Friday, May 30, 2014
Call #: 641.22 GRU
Find it in the catalog!
While I'm a pretty big geek when it comes to craft beer and cocktails, I've always been a novice wine drinker at best. Overall, I was mostly okay with this, in spite of the occasional twinge of embarrassment when ordering off of a wine menu.* However, when I traveled to Italy last fall and was forced to drink wine like an actual snob (swirling and sniffing) and I sort of fell in love with the stuff. Of course it helped that I was drinking what would be fifty to a hundred dollar wine stateside (just a little nicer than 4 buck Chuck). So I decided to actually learn a thing or two about wine by following the tastings in Drink This. I haven't finished all the grapes yet (good wine is expensive), but I have vastly improved my taste.
Dara Moskowitz Grumdahl is a wine writer from the Minneapolis/ St. Paul area. Her writing is very funny and practical, making Drink This a super accessible guide for those new to wine. However, even relatively seasoned wine drinkers could probably learn something here. The book is organized into nine major wine grapes: Zinfandel, Sauvingnon Blanc, Riesling, Chardonnay, Cabernet Sauvingon, Syrah, Sangiovese, Tempranillo, and Pinot Noir.
For each grape, she gives the background on it (where it's grown, its history, what to love and hate about it, etc.). Then she describes the major styles of wine from the grape, what they taste like, examples of brands, and what to pay. Finally, she gets to the fun part: tasting the grape! Here she picks out 5-6 styles of the grape for you to buy and taste at home. You can have a party or drink solo. She gives you ideas of what food to pair with the wine.
Whether you're looking to become a wine connoisseur or just want an excuse for a party with fancy wine, I heartily recommend Drink This. It's an enjoyable and informative read that gives you a really solid plan for learning about wine (and having a good time while doing it!). After that, if you want to step up your wine game further, check out Kevin Zraly's Windows on the World Complete Wine Course.
*"Excuse me, waiter, do you have anything pink?"
Thursday, May 1, 2014
Call No.: 306.815 ECK
Find it in the catalog!
Relationship self-help books aren't really my standard reading. But this book stood out as being a little bit smarter and different than your standard "hard truths" about why you're single. Instead, Eckl puts a positive spin on singles and women who marry later in life. She break downs twenty-seven common myths about "what's wrong" with singles, and shows why maybe those aren't necessarily bad things. Eckl's focus isn't on fixing yourself to land a partner. Instead, she shows that while being single, especially if you'd rather be coupled, might be tough; it doesn't mean that there is anything fundamentally wrong with you that needs to be fixed.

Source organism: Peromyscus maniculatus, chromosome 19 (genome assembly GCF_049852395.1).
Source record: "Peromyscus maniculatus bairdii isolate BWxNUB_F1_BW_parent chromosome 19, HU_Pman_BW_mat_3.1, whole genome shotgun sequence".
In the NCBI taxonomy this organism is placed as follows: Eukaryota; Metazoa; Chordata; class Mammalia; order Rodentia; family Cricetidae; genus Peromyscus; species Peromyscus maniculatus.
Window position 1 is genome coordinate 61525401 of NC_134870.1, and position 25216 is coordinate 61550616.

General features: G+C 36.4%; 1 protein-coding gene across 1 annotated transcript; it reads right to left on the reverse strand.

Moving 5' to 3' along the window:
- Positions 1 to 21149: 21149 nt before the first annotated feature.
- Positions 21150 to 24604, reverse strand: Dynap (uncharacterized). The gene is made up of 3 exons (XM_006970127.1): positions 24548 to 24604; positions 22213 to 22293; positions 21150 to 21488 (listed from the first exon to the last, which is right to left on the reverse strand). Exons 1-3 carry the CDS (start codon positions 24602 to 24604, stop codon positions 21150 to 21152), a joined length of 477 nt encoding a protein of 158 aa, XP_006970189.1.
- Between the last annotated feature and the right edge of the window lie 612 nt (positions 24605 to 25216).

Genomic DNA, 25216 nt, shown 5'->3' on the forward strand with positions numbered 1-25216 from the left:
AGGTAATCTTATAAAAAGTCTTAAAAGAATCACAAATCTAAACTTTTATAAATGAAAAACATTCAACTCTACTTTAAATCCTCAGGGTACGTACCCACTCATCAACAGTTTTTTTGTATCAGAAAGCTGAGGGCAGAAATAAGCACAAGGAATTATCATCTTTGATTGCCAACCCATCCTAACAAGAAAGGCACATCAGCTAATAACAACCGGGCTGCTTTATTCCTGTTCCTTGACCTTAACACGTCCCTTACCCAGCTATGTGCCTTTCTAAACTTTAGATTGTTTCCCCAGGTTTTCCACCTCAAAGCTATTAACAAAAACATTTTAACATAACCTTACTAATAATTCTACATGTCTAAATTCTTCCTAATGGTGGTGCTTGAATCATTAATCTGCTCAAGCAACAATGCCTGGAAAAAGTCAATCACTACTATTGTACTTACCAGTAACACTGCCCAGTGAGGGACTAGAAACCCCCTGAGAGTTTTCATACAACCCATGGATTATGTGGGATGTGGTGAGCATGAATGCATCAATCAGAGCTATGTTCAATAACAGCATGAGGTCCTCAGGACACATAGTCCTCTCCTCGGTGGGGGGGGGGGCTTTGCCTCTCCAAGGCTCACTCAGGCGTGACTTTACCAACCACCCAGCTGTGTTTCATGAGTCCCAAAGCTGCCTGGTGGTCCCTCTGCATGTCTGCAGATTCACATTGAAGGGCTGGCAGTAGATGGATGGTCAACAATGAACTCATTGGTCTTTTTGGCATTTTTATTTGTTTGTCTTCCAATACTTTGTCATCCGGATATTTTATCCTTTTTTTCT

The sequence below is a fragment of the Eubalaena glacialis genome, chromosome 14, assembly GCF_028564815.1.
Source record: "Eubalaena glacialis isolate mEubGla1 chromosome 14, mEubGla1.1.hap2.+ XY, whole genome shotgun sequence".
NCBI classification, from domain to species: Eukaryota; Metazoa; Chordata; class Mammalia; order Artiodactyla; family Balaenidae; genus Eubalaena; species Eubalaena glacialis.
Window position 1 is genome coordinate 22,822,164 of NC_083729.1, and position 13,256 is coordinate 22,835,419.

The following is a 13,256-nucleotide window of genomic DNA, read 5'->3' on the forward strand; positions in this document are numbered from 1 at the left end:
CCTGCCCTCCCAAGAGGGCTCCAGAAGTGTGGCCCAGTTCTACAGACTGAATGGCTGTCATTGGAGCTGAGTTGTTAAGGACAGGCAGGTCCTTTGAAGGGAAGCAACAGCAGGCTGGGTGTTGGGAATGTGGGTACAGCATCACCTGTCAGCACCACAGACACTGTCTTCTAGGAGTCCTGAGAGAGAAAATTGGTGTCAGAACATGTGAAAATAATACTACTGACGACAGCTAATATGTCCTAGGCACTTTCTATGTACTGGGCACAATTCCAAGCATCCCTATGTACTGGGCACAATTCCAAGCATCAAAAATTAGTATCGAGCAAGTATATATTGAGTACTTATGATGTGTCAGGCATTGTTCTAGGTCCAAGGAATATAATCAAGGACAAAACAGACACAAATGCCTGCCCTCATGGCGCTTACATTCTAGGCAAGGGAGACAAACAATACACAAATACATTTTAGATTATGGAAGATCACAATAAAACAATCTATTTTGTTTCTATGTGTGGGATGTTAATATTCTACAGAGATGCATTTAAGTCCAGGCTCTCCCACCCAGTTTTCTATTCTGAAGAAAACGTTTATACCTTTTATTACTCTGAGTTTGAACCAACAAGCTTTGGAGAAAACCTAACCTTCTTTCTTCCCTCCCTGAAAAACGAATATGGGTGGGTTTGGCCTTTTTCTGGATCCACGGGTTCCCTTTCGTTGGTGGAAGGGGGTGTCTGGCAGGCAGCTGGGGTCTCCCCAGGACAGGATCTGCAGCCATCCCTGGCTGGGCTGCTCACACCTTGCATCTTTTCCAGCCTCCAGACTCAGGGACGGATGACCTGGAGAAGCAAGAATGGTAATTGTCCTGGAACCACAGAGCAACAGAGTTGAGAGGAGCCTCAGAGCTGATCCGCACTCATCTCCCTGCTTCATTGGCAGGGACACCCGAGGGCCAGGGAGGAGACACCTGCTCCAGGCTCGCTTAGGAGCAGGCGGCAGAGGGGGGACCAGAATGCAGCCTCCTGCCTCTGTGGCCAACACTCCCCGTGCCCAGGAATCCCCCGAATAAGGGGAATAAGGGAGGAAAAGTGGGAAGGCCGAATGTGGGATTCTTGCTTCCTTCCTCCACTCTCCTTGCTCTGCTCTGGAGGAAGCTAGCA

Anyone who's ever been single for longer than their family or friends deemed acceptable has surely heard some of the "wrong reasons' before. For instance, if only you "put yourself out there" (where ever "there" is), you'd meet the perfect gent. Or my personal least favorite, "You're too picky." Because, of course, you should be happy to spend your life with just anybody! It was affirming to hear Eckl break down each stereotype and show exactly how stupid they are. "You're too intimidating" was one of my favorite chapters; where Eckl points out that maybe it isn't the best strategy to downplay your confidence and accomplishments just to attract a mate.
Sarah Eckl herself married in her late thirties, after being single for most of her twenties and thirties. This book could have been a terrible "this is how I did it" guide for the later-in-life singles. But thankfully, Ms. Eckl didn't take that route. Instead It's Not You is an empowering guide for anyone who might be less than lucky in love.
Also recommended: Though fictional, Melissa Bank's short stories explore similar territory. I heartily recommend both of her short stories collections, Girls Guide to Hunting and Fishing and The Wonder Spot. Her books are funny, smart and deeply relatable. Read them even if you are happily married!